The Committee on the Rights of Persons with Disabilities, one of the committees in the UN human rights treaty bodies system, adopted at its meeting held in April 2014 its General Comment No 2 on the issue of Accessibility. The General Comment to the Convention on the Rights of Persons with Disabilities (CRPD) aims to provide guidance to all relevant stakeholders, such as states and international organizations, on how to ensure accessibility for persons with disabilities.
Without access to the physical environment, transportation, information and communication, including information and communications technologies (ICTs) and systems, and to other facilities and services open or provided to the public, persons with disabilities would not have equal opportunities for participation in their respective societies. Many observers have argued that access to information and communication is a precondition for freedom of opinion and expression and should be included in the Convention.
The CRPD is the first human rights treaty of the 21st century to explicitly address the importance of ensuring access to ICTs (Article 9 of the CRPD). The importance of ICTs lies in its ability to introduce a wide range of new services, transform existing services and create greater demand for access to information and knowledge – particularly for underserved and excluded populations, such as persons with disabilities. Article 12 of the International Telecommunication Regulations, adopted at WCIT-12, enshrines the right for persons with disabilities to access international telecommunication services. Taking into account other relevant International Telecommunication Union (ITU) recommendations, this Article could serve as a basis to reinforce State Parties’ national legislative frameworks.
It is important that accessibility is addressed in all its complexity. CRPD Article 9, paragraph 2, stipulates the measures that State Parties must take in order to develop, promulgate and monitor the implementation of minimum national standards for the accessibilityof public facilities and services. The focus is no longer on legal personality or on the public or private nature of those who own facilities or provide goods and services. As long as facilities, goods and services are open or provided to the public, they must be accessible to all, regardless of whether or not they are owned and/or provided by a public authority or a private enterprise.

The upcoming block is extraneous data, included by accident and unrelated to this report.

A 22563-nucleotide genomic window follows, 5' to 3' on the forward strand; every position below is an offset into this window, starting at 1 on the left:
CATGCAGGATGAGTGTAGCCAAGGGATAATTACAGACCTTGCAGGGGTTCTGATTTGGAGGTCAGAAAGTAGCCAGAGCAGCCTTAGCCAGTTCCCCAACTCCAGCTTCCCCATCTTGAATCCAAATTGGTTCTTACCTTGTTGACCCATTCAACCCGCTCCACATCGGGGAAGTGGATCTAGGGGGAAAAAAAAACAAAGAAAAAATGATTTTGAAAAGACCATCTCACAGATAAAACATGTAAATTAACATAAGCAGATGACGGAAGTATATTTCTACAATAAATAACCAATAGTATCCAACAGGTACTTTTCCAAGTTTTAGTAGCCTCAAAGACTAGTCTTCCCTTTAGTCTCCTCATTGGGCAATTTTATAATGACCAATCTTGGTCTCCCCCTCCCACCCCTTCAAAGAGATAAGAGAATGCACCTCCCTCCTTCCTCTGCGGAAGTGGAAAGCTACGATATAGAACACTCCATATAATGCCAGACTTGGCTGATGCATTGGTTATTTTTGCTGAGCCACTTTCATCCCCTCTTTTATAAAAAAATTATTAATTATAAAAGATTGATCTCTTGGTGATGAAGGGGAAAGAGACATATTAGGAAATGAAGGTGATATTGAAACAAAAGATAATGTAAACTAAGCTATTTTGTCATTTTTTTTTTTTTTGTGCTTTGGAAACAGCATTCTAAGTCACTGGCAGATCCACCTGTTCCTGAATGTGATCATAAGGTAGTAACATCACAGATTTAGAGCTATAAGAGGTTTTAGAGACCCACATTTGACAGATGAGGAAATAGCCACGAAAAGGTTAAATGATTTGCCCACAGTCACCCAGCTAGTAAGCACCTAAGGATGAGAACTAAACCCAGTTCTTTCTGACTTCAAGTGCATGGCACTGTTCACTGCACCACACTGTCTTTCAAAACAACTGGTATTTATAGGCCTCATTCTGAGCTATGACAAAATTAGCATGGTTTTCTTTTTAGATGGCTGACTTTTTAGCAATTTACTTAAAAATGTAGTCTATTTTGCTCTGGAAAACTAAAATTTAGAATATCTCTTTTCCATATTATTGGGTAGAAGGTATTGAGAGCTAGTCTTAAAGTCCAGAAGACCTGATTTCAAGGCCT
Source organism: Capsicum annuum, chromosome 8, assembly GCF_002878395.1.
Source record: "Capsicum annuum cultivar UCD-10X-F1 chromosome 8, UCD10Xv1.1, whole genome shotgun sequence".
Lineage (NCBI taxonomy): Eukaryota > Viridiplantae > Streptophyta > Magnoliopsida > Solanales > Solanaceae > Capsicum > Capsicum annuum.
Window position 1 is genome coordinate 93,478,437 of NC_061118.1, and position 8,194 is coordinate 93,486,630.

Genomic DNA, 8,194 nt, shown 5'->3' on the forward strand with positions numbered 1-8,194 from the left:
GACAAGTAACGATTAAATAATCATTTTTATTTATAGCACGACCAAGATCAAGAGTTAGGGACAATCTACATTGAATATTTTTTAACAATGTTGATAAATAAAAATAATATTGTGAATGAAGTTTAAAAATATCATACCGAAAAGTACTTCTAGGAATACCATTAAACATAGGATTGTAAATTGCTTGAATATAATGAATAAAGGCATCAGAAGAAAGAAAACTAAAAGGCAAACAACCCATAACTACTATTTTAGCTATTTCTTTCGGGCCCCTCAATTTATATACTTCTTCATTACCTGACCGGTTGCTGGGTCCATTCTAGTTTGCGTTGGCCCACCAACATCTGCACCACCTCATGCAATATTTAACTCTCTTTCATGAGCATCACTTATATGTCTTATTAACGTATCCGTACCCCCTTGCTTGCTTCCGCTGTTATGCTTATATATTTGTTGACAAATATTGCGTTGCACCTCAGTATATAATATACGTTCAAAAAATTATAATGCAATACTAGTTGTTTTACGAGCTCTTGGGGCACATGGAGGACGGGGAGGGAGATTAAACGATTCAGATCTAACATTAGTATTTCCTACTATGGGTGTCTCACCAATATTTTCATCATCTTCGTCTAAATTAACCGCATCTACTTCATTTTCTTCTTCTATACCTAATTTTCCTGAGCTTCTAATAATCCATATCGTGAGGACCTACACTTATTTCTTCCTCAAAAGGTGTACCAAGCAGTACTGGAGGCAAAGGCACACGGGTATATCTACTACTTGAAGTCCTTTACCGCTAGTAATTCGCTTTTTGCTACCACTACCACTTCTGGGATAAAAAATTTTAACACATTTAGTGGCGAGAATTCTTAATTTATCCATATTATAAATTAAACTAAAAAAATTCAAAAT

The strict application of universal design should ensure full, equal and unrestricted access for all potential consumers, including persons with disabilities, in a way that takes full account of their inherent dignity and diversity. Accessibility of information and communication, including ICTs, should be achieved from the outsetbecause subsequent adaptations to such technologies may increase costs, thus making these services less affordable for persons with disabilities. It is therefore more economical to incorporate mandatory ICT accessibility features from the earliest stages of design and production.
Since a lack of accessibility is often the result of insufficient awareness and technical know-how, Article 9 requires that State Parties provide training to all stakeholders on accessibility for persons with disabilities. Training should be provided not just to those designing goods and services, but also to those who actually produce them. In addition, strengthening the direct involvement of persons with disabilities in product development would improve the understanding of existing needs and the effectiveness of accessibility tests.
New technologies can be used to promote the full and equal participation of persons with disabilities in society, but only if they are designed and produced in a way that ensures their accessibility. New investments and research production should contribute to eliminating inequality, not to the creation of new barriers. Article 9, paragraph 2, therefore calls on State Parties to promote the design, development, production and distribution of accessible ICTs at an early stage, so that these technologies and systems become accessible at minimum cost.
Often, disability laws fail to include ICTs in their definition of accessibility, while disability rights laws concerned with non-discriminatory access – in areas such as procurement, employment and education – fail to include access to ICTs and the many goods and services offered through ICTs that are central to modern societies. Legislation should provide for the mandatory application of accessibility standards as well as sanctions, including fines, for those who fail to apply them. Reference tools such as the ITU-T Recommendation “Telecommunications Accessibility Checklist for Standardization Activities (2006)“ and the “Telecommunications Accessibility Guidelines for Older Persons and Persons with Disabilities“ (ITU-T Recommendation F.790) should be mainstreamed whenever a new ICT-related standard is developed.
For more information about ITU’s activities on the area of ICT accessibility, visit www.itu.int/accessibility.
Photo by Chelsea Aaron
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